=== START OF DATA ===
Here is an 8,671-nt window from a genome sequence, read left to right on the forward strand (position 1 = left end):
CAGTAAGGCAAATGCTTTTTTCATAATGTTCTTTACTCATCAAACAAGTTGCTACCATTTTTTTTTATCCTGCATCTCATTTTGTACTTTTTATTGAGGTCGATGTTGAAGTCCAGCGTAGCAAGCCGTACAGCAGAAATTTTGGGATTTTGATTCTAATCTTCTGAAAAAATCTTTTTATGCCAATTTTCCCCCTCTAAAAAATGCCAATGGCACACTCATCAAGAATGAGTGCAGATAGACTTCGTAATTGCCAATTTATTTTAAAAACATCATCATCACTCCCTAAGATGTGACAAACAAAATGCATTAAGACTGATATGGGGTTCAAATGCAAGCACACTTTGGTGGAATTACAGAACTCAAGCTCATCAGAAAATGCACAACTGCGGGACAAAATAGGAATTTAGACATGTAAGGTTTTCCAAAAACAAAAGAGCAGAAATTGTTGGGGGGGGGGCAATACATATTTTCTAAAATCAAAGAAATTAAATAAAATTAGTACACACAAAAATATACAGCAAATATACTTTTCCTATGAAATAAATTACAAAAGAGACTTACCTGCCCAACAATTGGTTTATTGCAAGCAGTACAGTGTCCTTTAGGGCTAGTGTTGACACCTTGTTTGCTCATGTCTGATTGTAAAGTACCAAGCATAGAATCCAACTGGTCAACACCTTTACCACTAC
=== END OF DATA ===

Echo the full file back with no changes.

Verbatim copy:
Here is an 8,671-nt window from a genome sequence, read left to right on the forward strand (position 1 = left end):
CAGTAAGGCAAATGCTTTTTTCATAATGTTCTTTACTCATCAAACAAGTTGCTACCATTTTTTTTTATCCTGCATCTCATTTTGTACTTTTTATTGAGGTCGATGTTGAAGTCCAGCGTAGCAAGCCGTACAGCAGAAATTTTGGGATTTTGATTCTAATCTTCTGAAAAAATCTTTTTATGCCAATTTTCCCCCTCTAAAAAATGCCAATGGCACACTCATCAAGAATGAGTGCAGATAGACTTCGTAATTGCCAATTTATTTTAAAAACATCATCATCACTCCCTAAGATGTGACAAACAAAATGCATTAAGACTGATATGGGGTTCAAATGCAAGCACACTTTGGTGGAATTACAGAACTCAAGCTCATCAGAAAATGCACAACTGCGGGACAAAATAGGAATTTAGACATGTAAGGTTTTCCAAAAACAAAAGAGCAGAAATTGTTGGGGGGGGGGCAATACATATTTTCTAAAATCAAAGAAATTAAATAAAATTAGTACACACAAAAATATACAGCAAATATACTTTTCCTATGAAATAAATTACAAAAGAGACTTACCTGCCCAACAATTGGTTTATTGCAAGCAGTACAGTGTCCTTTAGGGCTAGTGTTGACACCTTGTTTGCTCATGTCTGATTGTAAAGTACCAAGCATAGAATCCAACTGGTCAACACCTTTACCACTAC